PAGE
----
This version of the Legion next appeared in the "Superman and the Legion of Super-Heroes" storyline in Action Comics #858–863. In the year 3008, the Earth's sun has turned red and several failed Legion applicants who were born on Earth have banded together to form the Justice League of Earth under the leadership of Earth-Man after he claims that Superman was a human who gained his powers from "Mother Earth". Earth-Man uses the claim to have Earth secede from the United Planets and ban all aliens from Earth, resulting in several Legionnaires going underground. With the help of Superman, the Legion eventually restores the sun to its normal state, and defeats Earth-Man and the Justice League of Earth just as the United Planets is about to attack the Earth.
This version of the Legion next appeared in the 2008 Final Crisis: Legion of 3 Worlds limited series, written by Johns and drawn by George Pérez. The mini-series features the post-Infinite Crisis Legion and Superman teaming up with the "Reboot" and "Threeboot" incarnations of the Legion to fight Superboy-Prime, the Legion of Super-Villains, and the Time Trapper. It was revealed in the mini-series that the "Reboot" Legion came from Earth-247 (a metafictional homage to the Legion's first appearance in Adventure Comics #247), which was destroyed in Infinite Crisis, and the "Threeboot" Legion came from the reconstructed Earth-Prime. Johns stated that the intent of the mini-series was to validate the existence of all three versions of the team while simultaneously restoring the pre-Crisis Legion's continuity. The incorporation of the three teams into mainstream DC continuity was shown in Action Comics #864 (June 2008). In the story, Batman recounts the Justice League of America and Justice Society of America's battle alongside the original Legion to defeat Mordru, the "Reboot" team's assistance in destroying a Sun-Eater in the 20th century, and his own recent encounter with the "Threeboot" team.
This version of the Legion was featured in the second Adventure Comics series from September 2009 to October 2011, with the feature focusing on the Legion Academy from April 2011 onwards. This Legion played a part in the "Superman: Last Stand of New Krypton" storyline in 2010, where the ongoing continual events of "The Lightning Saga" concluded in its entirety. A new Legion of Super-Heroes ongoing series was published from May 2010 to August 2011, written by Paul Levitz and drawn by Yildiray Cinar, featuring the Retroboot version of the team.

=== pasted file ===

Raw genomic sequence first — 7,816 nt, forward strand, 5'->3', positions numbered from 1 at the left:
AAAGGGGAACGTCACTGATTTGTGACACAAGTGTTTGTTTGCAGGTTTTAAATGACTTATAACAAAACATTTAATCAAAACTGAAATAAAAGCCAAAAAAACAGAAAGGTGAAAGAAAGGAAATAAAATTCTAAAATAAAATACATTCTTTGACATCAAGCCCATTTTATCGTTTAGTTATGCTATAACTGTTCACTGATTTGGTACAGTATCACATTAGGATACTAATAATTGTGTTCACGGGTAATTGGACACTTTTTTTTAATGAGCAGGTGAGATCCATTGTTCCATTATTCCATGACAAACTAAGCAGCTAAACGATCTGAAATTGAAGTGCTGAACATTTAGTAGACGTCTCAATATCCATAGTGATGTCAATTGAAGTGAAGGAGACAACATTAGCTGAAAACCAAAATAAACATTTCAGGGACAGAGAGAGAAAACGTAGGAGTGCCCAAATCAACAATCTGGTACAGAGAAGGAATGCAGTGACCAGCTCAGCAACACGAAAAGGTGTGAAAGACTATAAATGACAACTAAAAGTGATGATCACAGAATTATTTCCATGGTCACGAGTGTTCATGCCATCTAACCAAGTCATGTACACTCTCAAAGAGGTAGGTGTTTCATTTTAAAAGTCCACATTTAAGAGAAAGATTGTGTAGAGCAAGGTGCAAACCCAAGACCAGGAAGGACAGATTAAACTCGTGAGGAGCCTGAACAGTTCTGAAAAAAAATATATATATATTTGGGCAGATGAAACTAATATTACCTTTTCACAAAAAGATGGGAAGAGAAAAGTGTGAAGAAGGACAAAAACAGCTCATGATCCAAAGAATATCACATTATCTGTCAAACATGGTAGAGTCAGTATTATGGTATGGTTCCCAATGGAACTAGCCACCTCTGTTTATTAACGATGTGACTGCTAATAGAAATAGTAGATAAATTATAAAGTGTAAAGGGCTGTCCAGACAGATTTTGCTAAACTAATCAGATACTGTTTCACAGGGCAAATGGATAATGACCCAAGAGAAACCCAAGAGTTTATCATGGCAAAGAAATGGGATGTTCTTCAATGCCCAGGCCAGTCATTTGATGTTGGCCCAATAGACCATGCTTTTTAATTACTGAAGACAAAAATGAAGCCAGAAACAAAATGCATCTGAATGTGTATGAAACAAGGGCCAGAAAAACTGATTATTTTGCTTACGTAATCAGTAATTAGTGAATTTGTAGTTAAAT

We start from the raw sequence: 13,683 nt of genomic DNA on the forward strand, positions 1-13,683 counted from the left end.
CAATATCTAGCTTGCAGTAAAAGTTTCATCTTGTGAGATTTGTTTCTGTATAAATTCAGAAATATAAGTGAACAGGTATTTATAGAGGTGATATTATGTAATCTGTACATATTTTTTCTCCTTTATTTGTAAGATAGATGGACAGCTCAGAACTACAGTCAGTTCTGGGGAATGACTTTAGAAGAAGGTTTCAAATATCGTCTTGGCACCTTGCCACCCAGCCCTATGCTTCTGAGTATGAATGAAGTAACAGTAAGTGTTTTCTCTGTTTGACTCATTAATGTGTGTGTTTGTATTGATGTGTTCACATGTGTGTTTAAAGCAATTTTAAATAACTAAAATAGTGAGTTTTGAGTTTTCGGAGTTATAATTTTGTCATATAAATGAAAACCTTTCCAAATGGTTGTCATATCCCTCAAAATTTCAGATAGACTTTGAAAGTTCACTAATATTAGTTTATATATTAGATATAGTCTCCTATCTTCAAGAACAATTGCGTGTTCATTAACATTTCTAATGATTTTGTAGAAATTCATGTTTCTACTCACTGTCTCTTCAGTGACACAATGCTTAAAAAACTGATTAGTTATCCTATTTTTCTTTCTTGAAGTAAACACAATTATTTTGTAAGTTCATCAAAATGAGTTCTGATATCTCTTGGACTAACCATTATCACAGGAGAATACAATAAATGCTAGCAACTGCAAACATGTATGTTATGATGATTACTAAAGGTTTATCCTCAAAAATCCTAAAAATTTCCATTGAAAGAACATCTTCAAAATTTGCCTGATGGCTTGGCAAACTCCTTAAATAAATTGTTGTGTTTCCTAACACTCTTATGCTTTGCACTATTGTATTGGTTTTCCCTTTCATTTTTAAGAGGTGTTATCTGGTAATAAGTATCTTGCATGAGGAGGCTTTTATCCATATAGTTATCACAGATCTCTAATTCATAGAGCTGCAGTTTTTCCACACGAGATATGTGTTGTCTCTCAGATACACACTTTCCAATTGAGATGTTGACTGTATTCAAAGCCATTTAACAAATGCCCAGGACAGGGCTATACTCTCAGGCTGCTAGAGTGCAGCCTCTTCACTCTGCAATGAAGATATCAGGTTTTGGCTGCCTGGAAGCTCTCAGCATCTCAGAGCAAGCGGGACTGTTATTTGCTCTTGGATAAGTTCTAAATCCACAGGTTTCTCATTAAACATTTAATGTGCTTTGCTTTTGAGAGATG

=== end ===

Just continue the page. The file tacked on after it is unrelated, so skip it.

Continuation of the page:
Legion of Super-Heroes was relaunched in September 2011 with issue #1. Simultaneously, DC Comics cancelled Adventure Comics and replaced it with a new volume of Legion Lost. While Legion of Super-Heroes continued the adventures of the team from that title's previous volume, Legion Lost featured Wildfire, Dawnstar, Timber Wolf, Tyroc, Tellus, Gates and Chameleon Girl. The Legion Lost characters are stranded on 21st century Earth during a mission to save the future, and they are forced to remain there after contracting a pathogen that could destroy the 31st century if they returned. The Legion Lost series ended with the time-lost Legionnaires still stranded in the 21st century.
This era of the Legion's publication concluded with issue #23 in August 2013, with the title's cancellation. In the final issue, the United Planets disbanded the Legion after a cataclysmic battle with the Fatal Five, and the individual Legionnaires retired to their homeworlds or the Science Police. The entire Legion was re-mobilized to battle Infinitus in the six issue "Infinitus Saga" in Justice League United, written by Jeff Lemire (December 2014 – May 2015). "Infinitus Saga" featured Brainiac 5 as leader, the return of the Legion Lost team to active Legion status and the inclusion of a number of Legionnaires from other continuities in the Legion's active ranks.
Alternative versions of the Legion of Super-Heroes have appeared in various DC comic books.
The Legion of Super-Heroes would become one of DC's most enduring and popular groups despite their humble beginnings, in a story by writer Otto Binder and artist Al Plastino
Some of the fans loved it and some hated it. Nobody was lukewarm about it. It was a very Ditko type of feeling. You hated it or you loved it and there was nothing in between.
I hold the distinction of having suggested the first non-humanoid Legionnaires in the long history of the Legion of Super-Heroes. Tellus and Quislet were the first nonhuman members of the Legion, and I'm very happy that Paul Levitz and I broke that barrier by creating them.
Legion of Super-Heroes continued to build upon decades of already cluttered continuity, and readers—as well as editors and writers—were hopelessly confused. Housecleaning was in order. Zero Hour: Crisis in Time (1994) was DC's answer.
Newsarama: Everything in their history – is it all canon now? Geoff Johns: Yeah.
In January 2013, DC Comics will end four titles, with Frankenstein: Agent of S.H.A.D.E., Blue Beetle, Grifter, and Legion Lost all bearing the dreaded "Final Issue" notice.
It was announced at Comic-Con International that Johns has scripted an episode of CW's Smallville, which officially brings the Legion into the hit TV show's re-imagined Superman mythos.